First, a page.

Caller after caller (often from ACTIVISTS) confirms these changes. I'm an activist and I'm getting disgusted.

It's up to you. Please keep your promises or Hell will indeed freeze over!

Yes we can?

Scott (not verified) 14 years 50 weeks ago
#11

What is the name of the writer Thom mentioned yesterday who is researching Michael Jackson's life?

I listened to the clip posted on the subject but it's incomplete and I can't seem to find it anywhere else on the site.

It's listed as "the real cause of Michael Jackson’s death - It has not yet been discussed."

TIA!/Scott

brian a. hayes (not verified) 14 years 50 weeks ago
#12

thom show no mercy to morris.

Scott (not verified) 14 years 50 weeks ago
#13

Ha! Brian, I was just thinking the same thing!

Still scary that someone that oily was so close to the Clintons. Oh, wait a minute . . . that's right . . . they hired him.

Quark (not verified) 14 years 50 weeks ago
#14

Interesting discussion on the healthcare public option:

http://oxdown.firedoglake.com/diary/5938

"Is Rahm Emanuel Really Undermining Obama’s Public Plan Proposal?"

brian a. hayes (not verified) 14 years 50 weeks ago
#15

the solution for the wold ills is that corparations must understand that they have great respondsability to sociey not just to shareholders everything must be based on human dignity.

brian a. hayes (not verified) 14 years 50 weeks ago
#16

i would rather be a poor man that lives with human dignity and compassion for others than a rich man that will do anything for profit.

brian a. hayes (not verified) 14 years 50 weeks ago
#17

bring back thoose laws rigght on thom thank you

brian a. hayes (not verified) 14 years 50 weeks ago
#18

government represent s the people of the nation. government must be stronger than corperations . bring back the laws that keep corporations in check. this must be done. corperation interest is in only for profit.

Scott (not verified) 14 years 50 weeks ago
#19

Note to Thom: Keep your shoes on whilst "confronting" Morris.

'nuff said.

brian a. hayes (not verified) 14 years 50 weeks ago
#20

whers dicky morris. thoms wisdom must of scared him. my day will not be the same. i was so looking to the debate with little dicky morris

Mark (not verified) 14 years 50 weeks ago
#21

One other thing on the Supreme Court’s New Haven decision: the reason why Title VII of the 1964 Civil Rights Act was felt to be necessary was because “tests,” particularly those given to determine “eligibility” to vote, were designed specifically to disenfranchise and discriminate against blacks and other minorities. It used to be that job performance determined promotions; now, tests that do not measure performance are being used to give whites advantages that adherence to equal opportunity would not give them. High tests scores may be impressive in school, but they in no way a reliable indicator of future success (I should know). In the firefighter line of work, live performance, not tests, should be the principle criteria for determining promotion and hiring.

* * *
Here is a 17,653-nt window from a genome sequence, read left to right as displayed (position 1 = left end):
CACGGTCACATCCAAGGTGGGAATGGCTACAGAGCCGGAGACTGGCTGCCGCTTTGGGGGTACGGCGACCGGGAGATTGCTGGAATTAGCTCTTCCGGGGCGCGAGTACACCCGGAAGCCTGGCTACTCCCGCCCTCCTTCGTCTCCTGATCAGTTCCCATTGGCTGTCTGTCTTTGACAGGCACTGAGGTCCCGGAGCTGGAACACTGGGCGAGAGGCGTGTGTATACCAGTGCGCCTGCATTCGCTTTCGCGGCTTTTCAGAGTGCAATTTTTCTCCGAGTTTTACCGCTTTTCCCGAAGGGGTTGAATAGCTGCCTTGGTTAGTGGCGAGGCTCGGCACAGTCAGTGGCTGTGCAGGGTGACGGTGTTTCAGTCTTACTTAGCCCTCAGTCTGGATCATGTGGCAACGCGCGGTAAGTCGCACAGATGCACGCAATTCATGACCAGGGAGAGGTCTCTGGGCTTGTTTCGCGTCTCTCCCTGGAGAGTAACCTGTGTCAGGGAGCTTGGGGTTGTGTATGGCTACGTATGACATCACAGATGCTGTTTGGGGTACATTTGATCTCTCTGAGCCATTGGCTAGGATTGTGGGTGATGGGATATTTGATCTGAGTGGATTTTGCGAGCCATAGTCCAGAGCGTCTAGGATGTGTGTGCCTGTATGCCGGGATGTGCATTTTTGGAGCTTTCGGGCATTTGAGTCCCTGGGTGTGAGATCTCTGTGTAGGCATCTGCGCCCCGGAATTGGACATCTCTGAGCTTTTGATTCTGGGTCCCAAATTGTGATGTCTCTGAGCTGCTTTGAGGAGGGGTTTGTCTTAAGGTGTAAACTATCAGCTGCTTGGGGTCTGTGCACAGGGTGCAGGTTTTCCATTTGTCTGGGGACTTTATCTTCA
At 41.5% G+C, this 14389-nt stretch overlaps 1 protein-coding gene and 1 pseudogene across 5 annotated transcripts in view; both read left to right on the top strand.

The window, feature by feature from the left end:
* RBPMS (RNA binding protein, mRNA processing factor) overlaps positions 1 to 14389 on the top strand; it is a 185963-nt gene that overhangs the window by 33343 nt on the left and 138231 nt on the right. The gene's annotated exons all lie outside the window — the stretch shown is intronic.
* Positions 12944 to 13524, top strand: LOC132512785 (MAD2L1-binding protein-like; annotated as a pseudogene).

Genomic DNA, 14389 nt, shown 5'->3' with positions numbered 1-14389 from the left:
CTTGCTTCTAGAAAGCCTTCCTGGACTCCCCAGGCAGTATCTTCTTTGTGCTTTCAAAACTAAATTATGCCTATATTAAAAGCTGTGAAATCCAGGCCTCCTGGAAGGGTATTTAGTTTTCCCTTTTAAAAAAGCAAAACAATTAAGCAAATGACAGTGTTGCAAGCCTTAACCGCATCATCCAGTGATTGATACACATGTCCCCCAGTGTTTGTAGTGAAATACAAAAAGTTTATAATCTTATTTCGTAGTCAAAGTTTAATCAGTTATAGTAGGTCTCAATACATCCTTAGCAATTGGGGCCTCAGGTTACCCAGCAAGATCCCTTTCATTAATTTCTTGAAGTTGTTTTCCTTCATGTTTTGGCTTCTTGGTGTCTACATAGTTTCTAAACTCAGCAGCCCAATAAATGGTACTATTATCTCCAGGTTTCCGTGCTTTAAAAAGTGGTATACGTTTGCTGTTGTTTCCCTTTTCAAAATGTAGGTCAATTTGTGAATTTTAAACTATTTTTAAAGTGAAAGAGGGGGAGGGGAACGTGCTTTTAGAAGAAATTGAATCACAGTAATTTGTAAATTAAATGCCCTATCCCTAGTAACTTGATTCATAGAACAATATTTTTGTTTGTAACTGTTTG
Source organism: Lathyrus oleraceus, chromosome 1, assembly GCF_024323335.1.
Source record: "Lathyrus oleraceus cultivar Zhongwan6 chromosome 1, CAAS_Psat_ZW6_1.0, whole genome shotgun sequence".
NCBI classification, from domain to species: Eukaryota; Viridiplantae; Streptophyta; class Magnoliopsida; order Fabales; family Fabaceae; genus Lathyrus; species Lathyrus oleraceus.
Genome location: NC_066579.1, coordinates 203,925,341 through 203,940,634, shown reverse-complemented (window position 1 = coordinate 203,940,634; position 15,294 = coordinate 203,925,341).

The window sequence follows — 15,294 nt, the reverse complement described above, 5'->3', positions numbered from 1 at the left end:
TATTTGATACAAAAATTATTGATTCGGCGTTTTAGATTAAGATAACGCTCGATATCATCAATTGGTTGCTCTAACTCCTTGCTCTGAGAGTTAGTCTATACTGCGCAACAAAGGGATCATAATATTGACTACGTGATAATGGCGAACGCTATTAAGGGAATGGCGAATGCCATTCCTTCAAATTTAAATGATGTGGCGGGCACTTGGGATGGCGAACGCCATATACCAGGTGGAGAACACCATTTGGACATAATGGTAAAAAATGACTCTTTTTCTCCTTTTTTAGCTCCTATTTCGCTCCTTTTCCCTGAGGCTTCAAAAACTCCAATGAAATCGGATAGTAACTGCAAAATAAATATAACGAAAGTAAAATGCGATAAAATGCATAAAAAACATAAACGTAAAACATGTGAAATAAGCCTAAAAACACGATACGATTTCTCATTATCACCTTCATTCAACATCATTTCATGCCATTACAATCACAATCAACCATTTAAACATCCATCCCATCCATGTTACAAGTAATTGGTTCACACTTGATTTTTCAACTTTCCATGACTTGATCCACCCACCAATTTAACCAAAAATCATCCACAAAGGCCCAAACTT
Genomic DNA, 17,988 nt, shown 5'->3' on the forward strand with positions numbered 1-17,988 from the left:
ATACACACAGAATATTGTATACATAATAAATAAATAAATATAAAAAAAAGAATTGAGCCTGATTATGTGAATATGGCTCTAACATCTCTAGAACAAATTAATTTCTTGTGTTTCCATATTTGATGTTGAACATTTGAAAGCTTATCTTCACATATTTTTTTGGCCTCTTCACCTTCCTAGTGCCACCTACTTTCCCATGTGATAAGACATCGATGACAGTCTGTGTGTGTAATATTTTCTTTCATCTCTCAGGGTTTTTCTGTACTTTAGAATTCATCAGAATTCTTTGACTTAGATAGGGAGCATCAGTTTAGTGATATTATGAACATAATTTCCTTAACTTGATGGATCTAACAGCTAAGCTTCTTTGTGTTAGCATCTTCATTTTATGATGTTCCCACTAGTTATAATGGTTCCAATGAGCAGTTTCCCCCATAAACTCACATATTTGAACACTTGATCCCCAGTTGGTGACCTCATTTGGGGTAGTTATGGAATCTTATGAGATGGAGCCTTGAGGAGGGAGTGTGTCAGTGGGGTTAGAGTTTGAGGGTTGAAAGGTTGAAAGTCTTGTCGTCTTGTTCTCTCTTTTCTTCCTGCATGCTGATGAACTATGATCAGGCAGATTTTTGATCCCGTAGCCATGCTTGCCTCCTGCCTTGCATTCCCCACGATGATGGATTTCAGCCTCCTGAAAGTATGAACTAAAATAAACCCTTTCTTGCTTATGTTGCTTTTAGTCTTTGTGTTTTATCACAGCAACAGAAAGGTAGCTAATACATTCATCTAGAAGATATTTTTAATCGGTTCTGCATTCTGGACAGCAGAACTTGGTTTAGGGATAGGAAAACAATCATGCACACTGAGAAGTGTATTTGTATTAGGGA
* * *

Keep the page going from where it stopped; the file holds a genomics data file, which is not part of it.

In regard to Diane Feinstein, she is a great disappointment. But then again, one can interpret her self-appointment as a king (or queen) maker during the “summit” between Barack Obama and the still bitterly aggrieved Hillary Clinton as delusions of grandeur. Perhaps she has visions of opposing the “inadequate black male” in the 2012 primary. If she does, Democrats should remember her position on one of the most important issues facing this country, and how she failed most miserably by positioning herself as an opponent of meaningful healthcare reform, favoring the greed of insurance companies over the welfare of the people.

brian a. hayes (not verified) 14 years 50 weeks ago
#22

hi scott peace to you my brother

brian a. hayes (not verified) 14 years 50 weeks ago
#23

thom check out the soka school system the foundard is daisaku ikeda. google daisaku ikeda.

DRichards (not verified) 14 years 50 weeks ago
#24

Thom,

You talk about us taking control of the Democratic Party. Do you really think that we can wrestle control from the corporations?

Scott (not verified) 14 years 50 weeks ago
#25

Hey Brian!

Peace to you too!

Scott (not verified) 14 years 50 weeks ago
#26

Always good to get an update from Gov. Siegelman, but where's lil' Dicky?

DRichards (not verified) 14 years 50 weeks ago
#27

I fear that we have already lost our Democracy, and it is unlikely that we will ever gain it back. Both parties have been bought and paid for by the corporations. It seems that what we are left with is an illusion of a Democracy.

AZAFVET (not verified) 14 years 50 weeks ago
#28